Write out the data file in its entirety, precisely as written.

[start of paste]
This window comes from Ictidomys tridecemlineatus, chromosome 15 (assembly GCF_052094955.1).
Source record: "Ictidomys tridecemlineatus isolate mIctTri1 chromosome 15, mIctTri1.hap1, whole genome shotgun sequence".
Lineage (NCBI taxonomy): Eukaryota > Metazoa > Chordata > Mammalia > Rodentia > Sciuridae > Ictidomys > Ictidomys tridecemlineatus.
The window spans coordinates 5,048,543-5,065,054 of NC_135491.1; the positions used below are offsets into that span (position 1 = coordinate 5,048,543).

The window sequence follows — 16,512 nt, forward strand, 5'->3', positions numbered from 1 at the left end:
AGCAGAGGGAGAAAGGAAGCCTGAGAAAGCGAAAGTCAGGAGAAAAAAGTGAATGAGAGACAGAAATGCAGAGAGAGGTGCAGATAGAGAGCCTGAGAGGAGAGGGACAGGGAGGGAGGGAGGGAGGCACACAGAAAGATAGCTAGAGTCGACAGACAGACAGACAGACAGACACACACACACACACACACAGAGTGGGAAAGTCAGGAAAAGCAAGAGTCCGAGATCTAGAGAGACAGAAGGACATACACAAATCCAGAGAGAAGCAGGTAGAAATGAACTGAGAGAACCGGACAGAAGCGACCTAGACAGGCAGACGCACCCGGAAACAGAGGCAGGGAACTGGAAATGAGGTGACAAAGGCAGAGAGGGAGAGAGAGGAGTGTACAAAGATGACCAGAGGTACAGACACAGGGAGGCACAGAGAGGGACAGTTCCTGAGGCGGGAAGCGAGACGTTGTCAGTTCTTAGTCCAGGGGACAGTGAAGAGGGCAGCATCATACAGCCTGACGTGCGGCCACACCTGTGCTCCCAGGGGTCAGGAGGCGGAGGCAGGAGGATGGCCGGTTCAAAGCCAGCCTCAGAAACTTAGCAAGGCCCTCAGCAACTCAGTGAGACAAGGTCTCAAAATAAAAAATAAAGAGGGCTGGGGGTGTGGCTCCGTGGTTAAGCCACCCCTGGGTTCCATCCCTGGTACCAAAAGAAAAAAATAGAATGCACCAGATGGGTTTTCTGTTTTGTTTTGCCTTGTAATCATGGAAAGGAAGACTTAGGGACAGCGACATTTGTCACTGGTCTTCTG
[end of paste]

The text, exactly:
This window comes from Ictidomys tridecemlineatus, chromosome 15 (assembly GCF_052094955.1).
Source record: "Ictidomys tridecemlineatus isolate mIctTri1 chromosome 15, mIctTri1.hap1, whole genome shotgun sequence".
Lineage (NCBI taxonomy): Eukaryota > Metazoa > Chordata > Mammalia > Rodentia > Sciuridae > Ictidomys > Ictidomys tridecemlineatus.
The window spans coordinates 5,048,543-5,065,054 of NC_135491.1; the positions used below are offsets into that span (position 1 = coordinate 5,048,543).

The window sequence follows — 16,512 nt, forward strand, 5'->3', positions numbered from 1 at the left end:
AGCAGAGGGAGAAAGGAAGCCTGAGAAAGCGAAAGTCAGGAGAAAAAAGTGAATGAGAGACAGAAATGCAGAGAGAGGTGCAGATAGAGAGCCTGAGAGGAGAGGGACAGGGAGGGAGGGAGGGAGGCACACAGAAAGATAGCTAGAGTCGACAGACAGACAGACAGACAGACACACACACACACACACACAGAGTGGGAAAGTCAGGAAAAGCAAGAGTCCGAGATCTAGAGAGACAGAAGGACATACACAAATCCAGAGAGAAGCAGGTAGAAATGAACTGAGAGAACCGGACAGAAGCGACCTAGACAGGCAGACGCACCCGGAAACAGAGGCAGGGAACTGGAAATGAGGTGACAAAGGCAGAGAGGGAGAGAGAGGAGTGTACAAAGATGACCAGAGGTACAGACACAGGGAGGCACAGAGAGGGACAGTTCCTGAGGCGGGAAGCGAGACGTTGTCAGTTCTTAGTCCAGGGGACAGTGAAGAGGGCAGCATCATACAGCCTGACGTGCGGCCACACCTGTGCTCCCAGGGGTCAGGAGGCGGAGGCAGGAGGATGGCCGGTTCAAAGCCAGCCTCAGAAACTTAGCAAGGCCCTCAGCAACTCAGTGAGACAAGGTCTCAAAATAAAAAATAAAGAGGGCTGGGGGTGTGGCTCCGTGGTTAAGCCACCCCTGGGTTCCATCCCTGGTACCAAAAGAAAAAAATAGAATGCACCAGATGGGTTTTCTGTTTTGTTTTGCCTTGTAATCATGGAAAGGAAGACTTAGGGACAGCGACATTTGTCACTGGTCTTCTG